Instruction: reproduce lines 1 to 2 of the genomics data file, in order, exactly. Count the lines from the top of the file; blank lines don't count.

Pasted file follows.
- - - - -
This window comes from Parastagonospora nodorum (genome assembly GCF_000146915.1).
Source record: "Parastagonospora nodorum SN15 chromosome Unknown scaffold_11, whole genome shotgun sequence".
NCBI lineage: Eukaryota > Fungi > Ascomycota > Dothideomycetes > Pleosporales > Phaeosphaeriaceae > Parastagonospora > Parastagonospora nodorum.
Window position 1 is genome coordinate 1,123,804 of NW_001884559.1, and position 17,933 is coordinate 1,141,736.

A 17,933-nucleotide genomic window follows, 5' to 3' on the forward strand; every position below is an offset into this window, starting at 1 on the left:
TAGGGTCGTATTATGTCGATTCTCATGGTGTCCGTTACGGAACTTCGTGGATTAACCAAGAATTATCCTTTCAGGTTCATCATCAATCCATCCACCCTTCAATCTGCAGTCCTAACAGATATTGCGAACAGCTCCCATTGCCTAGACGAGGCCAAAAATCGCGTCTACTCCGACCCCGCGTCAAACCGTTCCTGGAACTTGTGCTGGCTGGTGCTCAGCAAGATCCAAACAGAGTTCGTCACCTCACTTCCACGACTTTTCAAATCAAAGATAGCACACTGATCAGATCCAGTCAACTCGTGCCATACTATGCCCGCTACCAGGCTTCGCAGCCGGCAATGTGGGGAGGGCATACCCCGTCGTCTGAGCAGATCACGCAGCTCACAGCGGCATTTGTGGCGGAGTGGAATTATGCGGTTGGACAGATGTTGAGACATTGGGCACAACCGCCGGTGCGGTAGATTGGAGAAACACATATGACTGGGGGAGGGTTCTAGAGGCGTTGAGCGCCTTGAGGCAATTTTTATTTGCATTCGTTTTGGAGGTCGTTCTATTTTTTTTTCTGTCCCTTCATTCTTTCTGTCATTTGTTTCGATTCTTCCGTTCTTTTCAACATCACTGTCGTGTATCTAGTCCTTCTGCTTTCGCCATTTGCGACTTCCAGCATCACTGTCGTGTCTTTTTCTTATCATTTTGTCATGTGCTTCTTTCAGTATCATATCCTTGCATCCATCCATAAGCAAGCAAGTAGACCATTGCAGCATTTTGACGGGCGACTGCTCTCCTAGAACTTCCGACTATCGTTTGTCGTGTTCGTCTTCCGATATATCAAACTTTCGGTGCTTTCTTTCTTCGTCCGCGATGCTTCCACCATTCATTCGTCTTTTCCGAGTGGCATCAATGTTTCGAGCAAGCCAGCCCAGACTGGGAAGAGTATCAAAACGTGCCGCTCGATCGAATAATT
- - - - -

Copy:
This window comes from Parastagonospora nodorum (genome assembly GCF_000146915.1).
Source record: "Parastagonospora nodorum SN15 chromosome Unknown scaffold_11, whole genome shotgun sequence".